Watch the History of Game-Breaking 'Mario Kart' Ultra Shortcuts

A new video from speedrunner and youtuber Summoning Salt goes deep, deep into the history of Mario Kart “ultra shortcuts.” Ultra shortcuts are not little corners you cut against friends in good-natured competitions. No, ultra shortcuts are the type of glitchy, map-destroying, race-breaking shortcuts used by speedrunners to finish entire races in mere seconds.

For example, on the level “Wario’s Gold Mine,” players would turn around at the start line and drive off the track in the wrong direction. Lakito, the long-suffering referee who rescues players and returns them to the course after crashes, would drop players safely behind the finish line. Players would turn around, drive back a few yards to hit a checkpoint, then pull a U-turn and drive to the finish line. Using this trick, a lap could be completed in less than 15 seconds.

Summoning Salt’s video focuses specifically on Mario Kart Wii. More than other editions of the classic Mario Kart series, the Wii edition enjoyed a perfect confluence of factors that made it a favorite for speedrunners. It arrived in 2008 at the height of Wii mania; it had a lot of strange track geometry to exploit; and community forums focusing on speedrunning were just starting to become popular. Even more importantly, Mario Kart Wii let players upload their best times and share them online, letting any other player test themselves against ghostly recordings of world-record runs.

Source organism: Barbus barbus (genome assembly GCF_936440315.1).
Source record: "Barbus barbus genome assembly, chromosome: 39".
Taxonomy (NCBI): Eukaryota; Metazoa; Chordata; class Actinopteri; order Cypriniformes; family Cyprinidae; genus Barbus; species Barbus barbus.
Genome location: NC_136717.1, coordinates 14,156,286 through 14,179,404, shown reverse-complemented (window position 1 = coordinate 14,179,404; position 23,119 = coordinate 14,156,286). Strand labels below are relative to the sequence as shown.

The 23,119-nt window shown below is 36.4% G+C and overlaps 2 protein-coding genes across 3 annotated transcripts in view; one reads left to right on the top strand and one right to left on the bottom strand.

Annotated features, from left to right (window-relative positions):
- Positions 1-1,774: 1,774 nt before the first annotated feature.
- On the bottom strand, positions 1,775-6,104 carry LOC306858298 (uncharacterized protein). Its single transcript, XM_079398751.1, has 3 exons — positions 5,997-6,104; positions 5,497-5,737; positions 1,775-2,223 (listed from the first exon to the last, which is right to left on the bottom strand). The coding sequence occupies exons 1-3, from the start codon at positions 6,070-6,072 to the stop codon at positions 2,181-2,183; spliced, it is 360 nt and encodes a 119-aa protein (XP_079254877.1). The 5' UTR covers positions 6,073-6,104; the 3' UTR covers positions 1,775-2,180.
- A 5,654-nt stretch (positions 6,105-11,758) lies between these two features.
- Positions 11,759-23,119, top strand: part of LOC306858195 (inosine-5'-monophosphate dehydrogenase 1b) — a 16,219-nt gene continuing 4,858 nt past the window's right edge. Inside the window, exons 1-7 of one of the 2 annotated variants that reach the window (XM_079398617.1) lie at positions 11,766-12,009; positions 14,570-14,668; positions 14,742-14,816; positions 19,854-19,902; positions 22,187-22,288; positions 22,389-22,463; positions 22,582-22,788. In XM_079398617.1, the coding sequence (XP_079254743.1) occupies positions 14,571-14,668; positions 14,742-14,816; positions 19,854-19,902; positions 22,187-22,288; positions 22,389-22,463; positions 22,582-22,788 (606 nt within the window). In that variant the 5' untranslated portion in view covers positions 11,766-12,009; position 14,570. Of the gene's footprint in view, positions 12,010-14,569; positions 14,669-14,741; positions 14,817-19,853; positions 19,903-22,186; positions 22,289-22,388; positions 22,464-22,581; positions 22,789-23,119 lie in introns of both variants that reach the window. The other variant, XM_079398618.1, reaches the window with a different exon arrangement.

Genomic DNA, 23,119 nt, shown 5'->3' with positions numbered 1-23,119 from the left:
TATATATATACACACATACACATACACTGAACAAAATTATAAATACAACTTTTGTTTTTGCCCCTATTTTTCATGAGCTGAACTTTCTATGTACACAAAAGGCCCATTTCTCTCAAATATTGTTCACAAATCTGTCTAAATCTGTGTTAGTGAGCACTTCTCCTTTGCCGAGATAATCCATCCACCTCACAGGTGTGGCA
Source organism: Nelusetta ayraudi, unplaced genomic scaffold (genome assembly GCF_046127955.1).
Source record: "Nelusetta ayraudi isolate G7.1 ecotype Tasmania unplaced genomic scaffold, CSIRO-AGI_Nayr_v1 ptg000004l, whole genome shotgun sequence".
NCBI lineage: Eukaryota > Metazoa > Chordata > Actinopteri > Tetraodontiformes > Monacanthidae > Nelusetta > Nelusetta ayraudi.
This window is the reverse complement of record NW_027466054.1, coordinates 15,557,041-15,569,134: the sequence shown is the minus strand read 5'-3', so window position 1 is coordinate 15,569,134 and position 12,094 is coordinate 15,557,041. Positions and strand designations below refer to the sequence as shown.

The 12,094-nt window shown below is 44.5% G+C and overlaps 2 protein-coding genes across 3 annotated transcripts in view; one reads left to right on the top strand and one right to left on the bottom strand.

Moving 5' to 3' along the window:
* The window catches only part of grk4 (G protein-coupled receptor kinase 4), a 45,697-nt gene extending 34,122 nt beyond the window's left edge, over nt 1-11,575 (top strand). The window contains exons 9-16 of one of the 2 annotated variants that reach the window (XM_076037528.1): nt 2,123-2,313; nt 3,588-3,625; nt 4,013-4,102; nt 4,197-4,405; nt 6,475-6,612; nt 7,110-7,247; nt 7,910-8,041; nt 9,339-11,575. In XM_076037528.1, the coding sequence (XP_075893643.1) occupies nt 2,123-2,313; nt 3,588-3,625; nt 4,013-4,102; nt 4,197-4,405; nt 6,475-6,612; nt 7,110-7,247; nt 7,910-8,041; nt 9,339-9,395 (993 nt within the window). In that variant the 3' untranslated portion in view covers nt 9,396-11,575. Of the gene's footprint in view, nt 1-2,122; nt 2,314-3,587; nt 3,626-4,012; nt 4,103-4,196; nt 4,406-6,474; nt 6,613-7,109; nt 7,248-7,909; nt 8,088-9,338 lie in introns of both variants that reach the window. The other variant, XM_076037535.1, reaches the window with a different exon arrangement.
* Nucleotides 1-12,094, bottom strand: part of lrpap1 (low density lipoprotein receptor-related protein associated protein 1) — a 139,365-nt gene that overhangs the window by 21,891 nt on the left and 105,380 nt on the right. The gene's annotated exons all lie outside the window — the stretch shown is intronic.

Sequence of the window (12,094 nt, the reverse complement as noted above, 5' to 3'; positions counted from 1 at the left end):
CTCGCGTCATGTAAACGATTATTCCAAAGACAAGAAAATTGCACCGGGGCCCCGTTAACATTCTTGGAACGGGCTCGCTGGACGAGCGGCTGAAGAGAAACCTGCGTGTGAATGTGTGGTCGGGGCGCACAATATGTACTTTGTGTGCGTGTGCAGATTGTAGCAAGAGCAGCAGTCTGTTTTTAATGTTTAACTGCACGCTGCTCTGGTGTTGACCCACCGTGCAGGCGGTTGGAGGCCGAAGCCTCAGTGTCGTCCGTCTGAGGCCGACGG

With such an iron-clad and easy way to share, verify, and beat world records, the time trial scene for Mario Kart exploded. A few months after launch, the first track exploits started to be discovered, and the game itself exploded in a completely different way. As the video points out, on June 1, 2008, the first ultra shortcut’s discovery led to players setting and breaking a world record 18 times in one day.

Summoning Salt uses clips from a lot of recorded speedrun videos, but, like any good speedrunner, he goes further into obsessive levels of detail. He breaks down how and why ultra shortcuts work, explaining how Mario Kart Wii kept track of player positions and lap counts. It’s a fascinating look at the adversarial way speedrunners approach game worlds: as realities to be twisted, broken, and conquered.